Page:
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Glare (C7654)

Posted by Optician on 11 October 2007 in Clinical,Feature

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According to the CIE, ‘disability glare’ is defined as ‘visual conditions in which there is excessive contrast or an inappropriate distribution of light sources that disturbs the observer or limits the ability to distinguish details and objects.’1

Non-uniform lighting, inducing excessive blinking, ocular spasms and even pain is referred to as ‘discomfort glare’. Conventionally, the two types of glare have been regarded as different results of the same phenomenon the eye cannot simultaneously process extreme differences in intensity levels.

There is thus no unique link between the two forms of glare and there will often be overlap between them. This article is mainly concerned with disability glare.

Underlying principles and mechanisms

Disability glare gives the impression of a veil of light being thrown over a person’s vision. It occurs when light from an intense light source situated in an otherwise normally illuminated or dim environment is incident on the eye.

A commonly experienced example of disability glare is caused by oncoming headlights. Here, the extent of disability, although momentary, can be particularly distressing and may give rise to a total loss of vision. The cause is two-fold. First, there is a neural component related to the period of light adaptation required by the photoreceptors. This is illustrated in Figure 1 where the physical luminance of the annulus is constant, but appears to change depending on whether it has a light or a dark background. The effect is referred to as induction. Second, is the reduction of contrast in the retinal image due to intraocular light scatter.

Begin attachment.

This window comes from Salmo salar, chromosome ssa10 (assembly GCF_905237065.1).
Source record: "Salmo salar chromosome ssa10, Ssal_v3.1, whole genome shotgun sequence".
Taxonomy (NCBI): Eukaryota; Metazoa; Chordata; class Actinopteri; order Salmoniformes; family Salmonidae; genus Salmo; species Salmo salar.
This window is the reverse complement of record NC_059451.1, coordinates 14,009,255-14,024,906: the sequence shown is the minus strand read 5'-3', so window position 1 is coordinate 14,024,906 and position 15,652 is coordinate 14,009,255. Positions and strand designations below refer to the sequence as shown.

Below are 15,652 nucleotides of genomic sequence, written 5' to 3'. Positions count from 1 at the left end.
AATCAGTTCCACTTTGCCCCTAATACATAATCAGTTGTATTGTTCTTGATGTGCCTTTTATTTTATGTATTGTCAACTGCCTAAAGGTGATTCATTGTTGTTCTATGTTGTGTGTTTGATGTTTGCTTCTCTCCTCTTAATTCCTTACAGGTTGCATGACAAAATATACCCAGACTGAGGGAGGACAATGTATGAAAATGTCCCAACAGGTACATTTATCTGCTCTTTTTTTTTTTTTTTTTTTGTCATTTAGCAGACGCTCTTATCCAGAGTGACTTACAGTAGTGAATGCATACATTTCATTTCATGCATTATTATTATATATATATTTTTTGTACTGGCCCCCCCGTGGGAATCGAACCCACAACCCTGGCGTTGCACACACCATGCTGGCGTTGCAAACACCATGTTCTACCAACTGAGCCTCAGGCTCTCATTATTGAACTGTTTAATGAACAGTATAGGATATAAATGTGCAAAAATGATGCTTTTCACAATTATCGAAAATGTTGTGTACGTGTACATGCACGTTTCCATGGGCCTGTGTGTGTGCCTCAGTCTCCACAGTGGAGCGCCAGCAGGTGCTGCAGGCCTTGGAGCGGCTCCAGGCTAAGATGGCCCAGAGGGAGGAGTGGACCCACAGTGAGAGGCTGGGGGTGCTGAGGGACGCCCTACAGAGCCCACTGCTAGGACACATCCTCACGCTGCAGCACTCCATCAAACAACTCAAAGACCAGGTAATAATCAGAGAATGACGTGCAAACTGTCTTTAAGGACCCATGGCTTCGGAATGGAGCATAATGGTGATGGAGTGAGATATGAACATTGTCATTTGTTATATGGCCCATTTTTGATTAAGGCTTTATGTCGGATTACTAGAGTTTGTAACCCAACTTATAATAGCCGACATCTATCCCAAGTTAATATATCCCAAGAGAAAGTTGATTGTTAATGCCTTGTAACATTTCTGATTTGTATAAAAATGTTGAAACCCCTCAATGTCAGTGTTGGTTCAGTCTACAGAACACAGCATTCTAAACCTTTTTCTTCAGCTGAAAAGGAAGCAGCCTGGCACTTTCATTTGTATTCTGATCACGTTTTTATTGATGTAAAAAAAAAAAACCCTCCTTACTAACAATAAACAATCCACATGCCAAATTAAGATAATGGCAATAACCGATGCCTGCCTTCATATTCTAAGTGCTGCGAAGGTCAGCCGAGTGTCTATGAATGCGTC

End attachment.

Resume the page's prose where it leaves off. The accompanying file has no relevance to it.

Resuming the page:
The extent of disability is classically expressed in terms of equivalent veiling luminance, Lv, illustrated in Figure 2. This is the luminance of a uniform light required to reduce the visibility of a target by the same amount, as does the glare source.

Following the pioneering work of Stiles and Holladay,2 veiling luminance Lv (cd/m), due to a point source is expressed as:

Lv(?) = 10E for 1º<? <30º (1)


Where E = incident illumination (Lux)

? = the angle between the line of sight and the glare source (degrees)

The equation simply confirms everyday observation visibility of a target is reduced as the glare source is increased in intensity and as its angle of incidence approaches that of the line of sight. Note, however, that the relationship does not hold for small angles. It is apparent that neural effects exaggerate the contrast loss for small angles of incidence.3

Light incident on the retina causes forward scatter and this is differentiated from back-scatter, which occurs when light is reflected from the various ocular components. The latter, of course, can be viewed with a slit-lamp but may be unrelated to the forward scatter and therefore to the disability glare experienced by a patient.

Light is scattered by small particles in the transmitting media. As seen in Figure 3, the scattering properties of a medium depend on the size of the particles of which it is composed.